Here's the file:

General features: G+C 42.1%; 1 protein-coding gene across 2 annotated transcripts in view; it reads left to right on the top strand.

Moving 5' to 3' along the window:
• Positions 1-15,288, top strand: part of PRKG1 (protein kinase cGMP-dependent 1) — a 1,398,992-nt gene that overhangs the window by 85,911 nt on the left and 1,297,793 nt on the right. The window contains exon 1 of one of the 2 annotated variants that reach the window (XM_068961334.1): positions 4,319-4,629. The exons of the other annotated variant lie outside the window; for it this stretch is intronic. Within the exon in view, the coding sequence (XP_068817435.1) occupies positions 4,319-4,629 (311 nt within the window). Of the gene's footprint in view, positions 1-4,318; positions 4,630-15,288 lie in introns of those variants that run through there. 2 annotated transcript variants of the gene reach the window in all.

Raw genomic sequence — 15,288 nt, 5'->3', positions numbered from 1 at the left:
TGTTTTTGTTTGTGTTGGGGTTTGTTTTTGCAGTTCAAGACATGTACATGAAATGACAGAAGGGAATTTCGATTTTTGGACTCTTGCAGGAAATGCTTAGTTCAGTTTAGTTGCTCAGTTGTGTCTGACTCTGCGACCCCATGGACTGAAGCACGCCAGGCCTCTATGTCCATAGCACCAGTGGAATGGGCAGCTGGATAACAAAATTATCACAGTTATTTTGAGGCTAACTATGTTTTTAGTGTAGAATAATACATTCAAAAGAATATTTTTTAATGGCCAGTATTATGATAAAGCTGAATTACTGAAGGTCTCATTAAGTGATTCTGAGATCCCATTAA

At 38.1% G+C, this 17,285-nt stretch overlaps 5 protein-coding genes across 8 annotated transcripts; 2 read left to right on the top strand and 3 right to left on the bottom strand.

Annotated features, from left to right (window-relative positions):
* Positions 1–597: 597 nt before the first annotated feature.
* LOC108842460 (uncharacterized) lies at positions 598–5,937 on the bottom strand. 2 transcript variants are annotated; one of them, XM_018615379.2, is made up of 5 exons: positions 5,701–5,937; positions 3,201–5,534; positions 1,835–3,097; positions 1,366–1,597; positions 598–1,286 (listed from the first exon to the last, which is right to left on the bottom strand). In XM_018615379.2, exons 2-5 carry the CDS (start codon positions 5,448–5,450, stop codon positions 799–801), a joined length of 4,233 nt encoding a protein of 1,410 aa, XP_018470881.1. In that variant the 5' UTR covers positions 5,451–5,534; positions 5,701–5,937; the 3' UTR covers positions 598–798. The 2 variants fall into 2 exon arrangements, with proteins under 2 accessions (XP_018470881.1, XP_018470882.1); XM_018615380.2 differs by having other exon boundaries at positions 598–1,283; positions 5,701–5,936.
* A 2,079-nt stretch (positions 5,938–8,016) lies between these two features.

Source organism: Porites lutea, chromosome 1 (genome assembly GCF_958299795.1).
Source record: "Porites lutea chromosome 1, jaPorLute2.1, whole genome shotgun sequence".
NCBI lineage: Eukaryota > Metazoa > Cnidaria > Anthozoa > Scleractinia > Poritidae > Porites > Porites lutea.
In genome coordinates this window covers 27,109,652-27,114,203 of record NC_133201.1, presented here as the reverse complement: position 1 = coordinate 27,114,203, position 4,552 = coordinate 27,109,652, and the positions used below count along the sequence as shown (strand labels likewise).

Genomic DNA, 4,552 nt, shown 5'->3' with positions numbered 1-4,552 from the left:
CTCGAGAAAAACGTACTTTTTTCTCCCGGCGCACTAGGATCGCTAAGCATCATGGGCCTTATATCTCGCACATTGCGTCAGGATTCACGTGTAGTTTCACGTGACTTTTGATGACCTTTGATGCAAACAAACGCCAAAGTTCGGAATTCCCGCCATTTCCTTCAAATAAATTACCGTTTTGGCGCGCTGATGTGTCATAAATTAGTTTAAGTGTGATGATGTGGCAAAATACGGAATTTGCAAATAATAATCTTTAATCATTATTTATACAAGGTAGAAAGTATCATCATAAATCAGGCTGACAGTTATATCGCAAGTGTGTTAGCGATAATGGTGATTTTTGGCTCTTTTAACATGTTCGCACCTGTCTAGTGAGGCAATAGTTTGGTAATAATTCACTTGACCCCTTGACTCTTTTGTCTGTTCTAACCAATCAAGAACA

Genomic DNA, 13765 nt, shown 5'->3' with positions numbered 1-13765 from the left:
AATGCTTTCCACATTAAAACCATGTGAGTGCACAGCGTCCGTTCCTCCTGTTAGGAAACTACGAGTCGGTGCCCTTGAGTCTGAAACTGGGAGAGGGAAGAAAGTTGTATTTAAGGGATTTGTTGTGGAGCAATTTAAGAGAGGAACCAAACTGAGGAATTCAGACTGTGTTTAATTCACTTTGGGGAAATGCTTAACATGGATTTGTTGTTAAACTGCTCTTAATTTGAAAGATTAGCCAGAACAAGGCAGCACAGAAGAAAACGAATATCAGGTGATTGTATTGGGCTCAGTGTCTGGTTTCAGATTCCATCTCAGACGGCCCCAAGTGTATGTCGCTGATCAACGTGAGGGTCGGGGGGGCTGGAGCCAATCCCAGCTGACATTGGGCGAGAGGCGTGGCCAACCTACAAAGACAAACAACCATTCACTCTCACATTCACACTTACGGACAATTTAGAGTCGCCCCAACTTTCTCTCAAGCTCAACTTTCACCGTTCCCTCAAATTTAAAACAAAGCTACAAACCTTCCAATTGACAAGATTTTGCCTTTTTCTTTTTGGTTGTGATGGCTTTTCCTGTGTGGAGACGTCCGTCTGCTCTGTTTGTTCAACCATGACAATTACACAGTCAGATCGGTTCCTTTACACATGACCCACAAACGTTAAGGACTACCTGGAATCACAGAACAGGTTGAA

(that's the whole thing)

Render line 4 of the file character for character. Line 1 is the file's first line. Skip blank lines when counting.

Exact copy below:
Raw genomic sequence — 15,288 nt, 5'->3', positions numbered from 1 at the left: